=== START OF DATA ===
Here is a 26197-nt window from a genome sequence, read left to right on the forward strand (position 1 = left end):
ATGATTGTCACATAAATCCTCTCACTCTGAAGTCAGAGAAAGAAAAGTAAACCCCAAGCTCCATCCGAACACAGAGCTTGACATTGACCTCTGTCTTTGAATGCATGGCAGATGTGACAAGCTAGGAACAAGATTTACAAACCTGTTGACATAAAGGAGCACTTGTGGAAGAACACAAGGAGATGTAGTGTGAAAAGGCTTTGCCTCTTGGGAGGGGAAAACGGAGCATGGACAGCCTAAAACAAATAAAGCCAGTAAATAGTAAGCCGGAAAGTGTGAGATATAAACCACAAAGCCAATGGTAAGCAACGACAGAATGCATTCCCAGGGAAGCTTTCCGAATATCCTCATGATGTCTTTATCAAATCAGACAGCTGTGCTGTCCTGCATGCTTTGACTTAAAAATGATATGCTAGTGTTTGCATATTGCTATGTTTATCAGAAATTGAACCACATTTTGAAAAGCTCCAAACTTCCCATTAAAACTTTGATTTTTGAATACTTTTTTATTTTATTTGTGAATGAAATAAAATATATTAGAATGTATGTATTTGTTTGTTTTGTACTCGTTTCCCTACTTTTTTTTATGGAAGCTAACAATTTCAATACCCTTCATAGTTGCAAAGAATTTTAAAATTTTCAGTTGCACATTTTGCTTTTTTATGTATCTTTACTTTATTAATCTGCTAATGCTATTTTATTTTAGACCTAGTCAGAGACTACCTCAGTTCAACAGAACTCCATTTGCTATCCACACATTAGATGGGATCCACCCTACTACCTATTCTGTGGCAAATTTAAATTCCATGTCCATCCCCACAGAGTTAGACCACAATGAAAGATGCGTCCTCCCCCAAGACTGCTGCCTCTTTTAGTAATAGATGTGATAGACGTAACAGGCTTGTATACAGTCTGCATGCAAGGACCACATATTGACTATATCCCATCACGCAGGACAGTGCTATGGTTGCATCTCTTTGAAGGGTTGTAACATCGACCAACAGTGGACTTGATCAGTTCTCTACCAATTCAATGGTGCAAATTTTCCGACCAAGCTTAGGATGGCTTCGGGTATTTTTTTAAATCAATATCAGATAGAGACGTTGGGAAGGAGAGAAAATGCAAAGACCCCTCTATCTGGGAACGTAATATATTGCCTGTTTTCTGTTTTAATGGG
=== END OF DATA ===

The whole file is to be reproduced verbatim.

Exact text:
Here is a 26197-nt window from a genome sequence, read left to right on the forward strand (position 1 = left end):
ATGATTGTCACATAAATCCTCTCACTCTGAAGTCAGAGAAAGAAAAGTAAACCCCAAGCTCCATCCGAACACAGAGCTTGACATTGACCTCTGTCTTTGAATGCATGGCAGATGTGACAAGCTAGGAACAAGATTTACAAACCTGTTGACATAAAGGAGCACTTGTGGAAGAACACAAGGAGATGTAGTGTGAAAAGGCTTTGCCTCTTGGGAGGGGAAAACGGAGCATGGACAGCCTAAAACAAATAAAGCCAGTAAATAGTAAGCCGGAAAGTGTGAGATATAAACCACAAAGCCAATGGTAAGCAACGACAGAATGCATTCCCAGGGAAGCTTTCCGAATATCCTCATGATGTCTTTATCAAATCAGACAGCTGTGCTGTCCTGCATGCTTTGACTTAAAAATGATATGCTAGTGTTTGCATATTGCTATGTTTATCAGAAATTGAACCACATTTTGAAAAGCTCCAAACTTCCCATTAAAACTTTGATTTTTGAATACTTTTTTATTTTATTTGTGAATGAAATAAAATATATTAGAATGTATGTATTTGTTTGTTTTGTACTCGTTTCCCTACTTTTTTTTATGGAAGCTAACAATTTCAATACCCTTCATAGTTGCAAAGAATTTTAAAATTTTCAGTTGCACATTTTGCTTTTTTATGTATCTTTACTTTATTAATCTGCTAATGCTATTTTATTTTAGACCTAGTCAGAGACTACCTCAGTTCAACAGAACTCCATTTGCTATCCACACATTAGATGGGATCCACCCTACTACCTATTCTGTGGCAAATTTAAATTCCATGTCCATCCCCACAGAGTTAGACCACAATGAAAGATGCGTCCTCCCCCAAGACTGCTGCCTCTTTTAGTAATAGATGTGATAGACGTAACAGGCTTGTATACAGTCTGCATGCAAGGACCACATATTGACTATATCCCATCACGCAGGACAGTGCTATGGTTGCATCTCTTTGAAGGGTTGTAACATCGACCAACAGTGGACTTGATCAGTTCTCTACCAATTCAATGGTGCAAATTTTCCGACCAAGCTTAGGATGGCTTCGGGTATTTTTTTAAATCAATATCAGATAGAGACGTTGGGAAGGAGAGAAAATGCAAAGACCCCTCTATCTGGGAACGTAATATATTGCCTGTTTTCTGTTTTAATGGG